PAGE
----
So "moderate" is a red herring. I think it may be more accurate to say that B Clinton and Obama were "not safe" candidates because they didn't have much experience--Obama a first term senator, Clinton a small-state governor, which compared to Mondale or Gore or Kerry seems kind of picayune. OTOH, Dukakis wasn't any better qualified than Clinton--no national experience, voted out of office once. So it's not quite as simple as nominate-the-person-with-the-fewest-political-accomplishments either (in which case, if it were true, the correct answer would be to nominate Buttigieg or I guess maybe Bloomberg or Yang).

There's also the issue that both Gore and Hillary Clinton won more popular votes than their opponents--it's a pretty far cry from Dukakis or Mondale.

It's tempting to draw lines among former candidates--the more charismatic person always wins! the less moderate person always wins! the more experienced person always loses!--but it does seem to me that a lot of these are attempts to make the facts fit a narrative rather than the other way around.

(If you want a rather silly one that does hold up, try this: in the last eight presidential elections, the Democrat has won the popular vote six times--and came from Massachusetts the other two. Good thing Elizabeth Warren didn't get nominated this time around, huh? )
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Old 03-06-2020, 10:51 PM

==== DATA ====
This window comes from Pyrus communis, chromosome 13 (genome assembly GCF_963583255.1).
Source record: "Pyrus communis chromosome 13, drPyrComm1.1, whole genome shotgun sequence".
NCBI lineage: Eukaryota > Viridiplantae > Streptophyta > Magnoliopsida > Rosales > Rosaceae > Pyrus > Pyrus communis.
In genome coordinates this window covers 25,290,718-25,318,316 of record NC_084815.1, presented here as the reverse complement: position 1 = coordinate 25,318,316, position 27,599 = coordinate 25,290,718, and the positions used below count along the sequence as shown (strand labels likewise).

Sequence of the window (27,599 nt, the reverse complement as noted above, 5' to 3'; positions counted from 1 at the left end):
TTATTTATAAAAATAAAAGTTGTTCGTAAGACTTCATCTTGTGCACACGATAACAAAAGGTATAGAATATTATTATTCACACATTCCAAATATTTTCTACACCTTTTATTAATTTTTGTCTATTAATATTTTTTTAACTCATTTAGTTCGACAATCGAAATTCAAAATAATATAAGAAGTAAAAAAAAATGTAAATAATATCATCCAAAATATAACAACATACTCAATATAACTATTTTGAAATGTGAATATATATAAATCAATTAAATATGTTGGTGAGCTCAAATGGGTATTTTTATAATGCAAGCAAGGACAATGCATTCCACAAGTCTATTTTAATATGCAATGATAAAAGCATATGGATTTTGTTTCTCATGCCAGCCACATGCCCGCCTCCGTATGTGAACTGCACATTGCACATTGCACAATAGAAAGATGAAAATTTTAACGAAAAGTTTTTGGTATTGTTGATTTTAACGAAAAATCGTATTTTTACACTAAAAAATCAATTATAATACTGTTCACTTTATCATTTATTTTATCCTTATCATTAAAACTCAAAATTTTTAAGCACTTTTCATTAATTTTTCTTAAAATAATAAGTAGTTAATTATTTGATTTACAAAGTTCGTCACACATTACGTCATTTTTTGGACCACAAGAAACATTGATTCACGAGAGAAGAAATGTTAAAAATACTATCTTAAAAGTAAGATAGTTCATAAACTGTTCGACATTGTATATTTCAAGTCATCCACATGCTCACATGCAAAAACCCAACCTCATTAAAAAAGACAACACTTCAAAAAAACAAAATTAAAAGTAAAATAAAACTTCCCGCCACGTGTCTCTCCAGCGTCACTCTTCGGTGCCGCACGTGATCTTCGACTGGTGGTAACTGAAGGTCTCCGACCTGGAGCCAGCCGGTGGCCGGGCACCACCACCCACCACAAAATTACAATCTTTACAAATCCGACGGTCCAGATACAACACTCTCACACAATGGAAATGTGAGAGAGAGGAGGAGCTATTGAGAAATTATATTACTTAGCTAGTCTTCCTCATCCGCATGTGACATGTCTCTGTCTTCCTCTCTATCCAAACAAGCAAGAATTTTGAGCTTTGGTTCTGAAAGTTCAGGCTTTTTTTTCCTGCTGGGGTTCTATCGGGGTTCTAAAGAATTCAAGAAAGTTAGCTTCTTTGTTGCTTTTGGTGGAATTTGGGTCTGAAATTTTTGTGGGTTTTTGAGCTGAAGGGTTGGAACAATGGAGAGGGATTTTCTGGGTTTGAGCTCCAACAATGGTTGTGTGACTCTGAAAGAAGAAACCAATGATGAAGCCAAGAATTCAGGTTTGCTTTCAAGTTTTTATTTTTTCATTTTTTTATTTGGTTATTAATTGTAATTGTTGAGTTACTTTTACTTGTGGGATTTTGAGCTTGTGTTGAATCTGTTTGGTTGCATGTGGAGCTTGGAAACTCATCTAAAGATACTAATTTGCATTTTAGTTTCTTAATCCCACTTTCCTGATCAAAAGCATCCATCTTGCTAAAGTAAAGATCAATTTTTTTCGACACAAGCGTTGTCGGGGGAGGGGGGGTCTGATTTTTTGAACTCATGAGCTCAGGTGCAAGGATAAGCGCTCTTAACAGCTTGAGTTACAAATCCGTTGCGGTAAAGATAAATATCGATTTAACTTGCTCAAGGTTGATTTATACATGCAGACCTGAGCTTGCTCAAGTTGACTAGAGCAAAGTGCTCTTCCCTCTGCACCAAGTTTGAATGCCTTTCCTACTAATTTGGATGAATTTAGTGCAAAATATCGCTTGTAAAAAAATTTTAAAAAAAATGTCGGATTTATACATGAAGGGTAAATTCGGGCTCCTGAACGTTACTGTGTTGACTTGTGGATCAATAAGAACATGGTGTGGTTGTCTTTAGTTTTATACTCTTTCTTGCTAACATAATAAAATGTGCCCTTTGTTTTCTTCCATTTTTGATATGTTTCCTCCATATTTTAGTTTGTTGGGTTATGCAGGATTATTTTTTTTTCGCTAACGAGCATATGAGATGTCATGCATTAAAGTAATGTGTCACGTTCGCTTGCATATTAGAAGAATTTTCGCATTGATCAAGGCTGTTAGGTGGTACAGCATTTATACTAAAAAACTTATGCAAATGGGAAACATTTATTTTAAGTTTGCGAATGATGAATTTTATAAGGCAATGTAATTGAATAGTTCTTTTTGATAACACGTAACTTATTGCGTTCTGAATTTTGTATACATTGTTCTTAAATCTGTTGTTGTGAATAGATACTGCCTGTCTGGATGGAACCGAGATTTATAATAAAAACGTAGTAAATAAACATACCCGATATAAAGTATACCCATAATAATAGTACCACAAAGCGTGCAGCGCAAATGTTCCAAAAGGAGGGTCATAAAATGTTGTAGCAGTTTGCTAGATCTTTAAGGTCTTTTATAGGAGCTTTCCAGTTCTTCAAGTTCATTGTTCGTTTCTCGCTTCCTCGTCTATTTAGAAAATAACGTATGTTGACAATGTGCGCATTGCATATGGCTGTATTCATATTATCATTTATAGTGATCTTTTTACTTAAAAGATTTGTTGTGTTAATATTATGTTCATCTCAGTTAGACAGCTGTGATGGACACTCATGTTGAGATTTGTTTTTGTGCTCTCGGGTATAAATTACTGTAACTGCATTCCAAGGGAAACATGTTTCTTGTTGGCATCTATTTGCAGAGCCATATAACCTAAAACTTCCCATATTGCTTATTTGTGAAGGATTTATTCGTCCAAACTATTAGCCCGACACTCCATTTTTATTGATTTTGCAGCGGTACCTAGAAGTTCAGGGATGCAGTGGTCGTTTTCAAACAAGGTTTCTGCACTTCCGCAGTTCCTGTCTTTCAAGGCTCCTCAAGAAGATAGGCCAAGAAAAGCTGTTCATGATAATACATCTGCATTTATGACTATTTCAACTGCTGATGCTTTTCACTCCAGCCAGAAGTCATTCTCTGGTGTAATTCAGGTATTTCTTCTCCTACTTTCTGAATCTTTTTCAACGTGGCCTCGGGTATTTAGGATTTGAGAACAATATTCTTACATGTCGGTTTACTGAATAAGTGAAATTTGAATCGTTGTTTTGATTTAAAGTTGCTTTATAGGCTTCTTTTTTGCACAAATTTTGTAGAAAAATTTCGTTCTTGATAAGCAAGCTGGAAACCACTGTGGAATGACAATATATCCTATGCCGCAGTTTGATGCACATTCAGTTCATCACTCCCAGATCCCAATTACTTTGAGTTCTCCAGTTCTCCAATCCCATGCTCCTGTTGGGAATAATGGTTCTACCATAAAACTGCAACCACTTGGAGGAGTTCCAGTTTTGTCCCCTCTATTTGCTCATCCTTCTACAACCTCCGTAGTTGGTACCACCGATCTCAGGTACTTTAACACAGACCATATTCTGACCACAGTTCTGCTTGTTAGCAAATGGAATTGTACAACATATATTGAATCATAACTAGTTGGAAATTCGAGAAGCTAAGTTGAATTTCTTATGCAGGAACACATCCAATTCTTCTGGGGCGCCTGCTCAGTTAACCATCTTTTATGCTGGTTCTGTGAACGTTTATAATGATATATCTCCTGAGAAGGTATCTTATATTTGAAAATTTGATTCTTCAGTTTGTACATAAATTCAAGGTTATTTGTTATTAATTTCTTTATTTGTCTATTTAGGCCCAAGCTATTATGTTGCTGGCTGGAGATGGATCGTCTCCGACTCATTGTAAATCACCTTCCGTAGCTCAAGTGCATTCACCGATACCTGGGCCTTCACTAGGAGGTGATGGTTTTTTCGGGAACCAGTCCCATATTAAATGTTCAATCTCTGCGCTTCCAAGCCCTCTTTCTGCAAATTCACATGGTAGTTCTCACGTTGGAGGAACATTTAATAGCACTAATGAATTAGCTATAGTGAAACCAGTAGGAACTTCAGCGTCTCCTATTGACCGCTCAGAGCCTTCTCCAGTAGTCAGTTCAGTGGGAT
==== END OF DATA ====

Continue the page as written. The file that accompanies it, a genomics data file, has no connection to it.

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I pointed this out to you all in 2016 and I'll say it again: Barack Obama was the black guy with the funny name - until he started beating Hillary Clinton in race after race. Bernie Sanders hasn't done that. And until he does, his supporters need to start eating some humble fucking pie and shut the fuck up.

Winning elections takes care of a lot of problems. The problem for Bernie Bros is...their guy ain't winning elections. And stop blaming the DNC. They bent over backwards to accommodate his cranky old whining ass this time.
By definition whoever wins the primary is going to have to win a bunch of elections.

The question would be why is there a perception that the Democrats are more likley to win the general when they nominate moderates. I think moderate candidates are better with all other things being equal, but is much less important than other factors.

I do happen to agree that primary or general elections both test the main electability problem candidates have in the US, which is personality.
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Old 03-06-2020, 10:58 PM